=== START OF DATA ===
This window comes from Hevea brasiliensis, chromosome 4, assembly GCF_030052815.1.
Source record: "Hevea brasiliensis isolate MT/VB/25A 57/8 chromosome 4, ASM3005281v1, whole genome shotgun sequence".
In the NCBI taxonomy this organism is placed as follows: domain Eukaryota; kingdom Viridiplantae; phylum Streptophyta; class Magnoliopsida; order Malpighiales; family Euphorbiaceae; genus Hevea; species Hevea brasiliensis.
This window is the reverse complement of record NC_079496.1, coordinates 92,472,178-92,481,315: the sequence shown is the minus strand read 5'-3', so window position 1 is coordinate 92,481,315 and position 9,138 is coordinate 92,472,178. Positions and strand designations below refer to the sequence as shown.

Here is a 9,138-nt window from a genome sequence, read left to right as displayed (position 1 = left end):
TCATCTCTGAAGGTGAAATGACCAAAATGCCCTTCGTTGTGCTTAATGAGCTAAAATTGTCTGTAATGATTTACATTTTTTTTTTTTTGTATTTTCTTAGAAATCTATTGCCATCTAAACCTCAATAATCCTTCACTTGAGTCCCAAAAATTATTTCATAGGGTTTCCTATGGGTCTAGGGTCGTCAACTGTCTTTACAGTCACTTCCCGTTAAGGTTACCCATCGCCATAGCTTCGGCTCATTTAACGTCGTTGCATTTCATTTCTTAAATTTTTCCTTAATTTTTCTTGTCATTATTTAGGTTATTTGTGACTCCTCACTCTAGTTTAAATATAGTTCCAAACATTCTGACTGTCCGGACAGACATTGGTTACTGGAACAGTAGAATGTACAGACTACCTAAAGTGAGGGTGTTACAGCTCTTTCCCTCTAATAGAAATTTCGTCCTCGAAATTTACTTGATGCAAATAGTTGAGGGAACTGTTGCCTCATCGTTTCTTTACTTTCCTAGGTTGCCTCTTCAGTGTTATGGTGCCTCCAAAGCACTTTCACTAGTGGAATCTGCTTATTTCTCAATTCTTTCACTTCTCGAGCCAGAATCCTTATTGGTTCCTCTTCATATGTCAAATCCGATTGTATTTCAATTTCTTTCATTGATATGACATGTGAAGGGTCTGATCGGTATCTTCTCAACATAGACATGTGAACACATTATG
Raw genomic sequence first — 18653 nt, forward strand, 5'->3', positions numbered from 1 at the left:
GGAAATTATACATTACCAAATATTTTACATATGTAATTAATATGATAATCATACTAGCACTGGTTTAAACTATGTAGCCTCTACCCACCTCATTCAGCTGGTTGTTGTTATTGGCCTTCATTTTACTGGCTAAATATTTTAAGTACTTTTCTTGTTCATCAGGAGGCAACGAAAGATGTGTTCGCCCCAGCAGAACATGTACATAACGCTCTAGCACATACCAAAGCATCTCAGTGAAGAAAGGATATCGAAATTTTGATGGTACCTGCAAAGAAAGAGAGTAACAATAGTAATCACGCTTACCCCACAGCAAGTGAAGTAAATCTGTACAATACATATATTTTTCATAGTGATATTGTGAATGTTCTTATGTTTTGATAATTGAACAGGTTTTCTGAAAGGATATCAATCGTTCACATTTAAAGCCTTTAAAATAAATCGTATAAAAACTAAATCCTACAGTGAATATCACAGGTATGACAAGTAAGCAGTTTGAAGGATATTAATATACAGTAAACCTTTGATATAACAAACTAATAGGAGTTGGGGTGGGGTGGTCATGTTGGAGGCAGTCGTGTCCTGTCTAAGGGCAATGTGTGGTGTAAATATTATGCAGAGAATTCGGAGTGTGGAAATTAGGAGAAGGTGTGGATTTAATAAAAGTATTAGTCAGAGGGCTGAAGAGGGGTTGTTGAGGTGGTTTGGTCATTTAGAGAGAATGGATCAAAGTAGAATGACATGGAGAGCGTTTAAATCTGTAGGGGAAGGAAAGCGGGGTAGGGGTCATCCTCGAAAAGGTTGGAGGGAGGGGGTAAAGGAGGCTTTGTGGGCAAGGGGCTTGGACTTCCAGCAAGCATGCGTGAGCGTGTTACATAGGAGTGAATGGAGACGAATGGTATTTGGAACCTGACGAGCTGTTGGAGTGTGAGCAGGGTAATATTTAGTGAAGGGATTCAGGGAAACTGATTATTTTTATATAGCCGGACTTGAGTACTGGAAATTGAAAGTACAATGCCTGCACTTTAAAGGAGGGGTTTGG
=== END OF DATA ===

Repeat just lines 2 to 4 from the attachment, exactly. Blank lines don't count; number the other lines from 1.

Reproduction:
Source record: "Hevea brasiliensis isolate MT/VB/25A 57/8 chromosome 4, ASM3005281v1, whole genome shotgun sequence".
In the NCBI taxonomy this organism is placed as follows: domain Eukaryota; kingdom Viridiplantae; phylum Streptophyta; class Magnoliopsida; order Malpighiales; family Euphorbiaceae; genus Hevea; species Hevea brasiliensis.
This window is the reverse complement of record NC_079496.1, coordinates 92,472,178-92,481,315: the sequence shown is the minus strand read 5'-3', so window position 1 is coordinate 92,481,315 and position 9,138 is coordinate 92,472,178. Positions and strand designations below refer to the sequence as shown.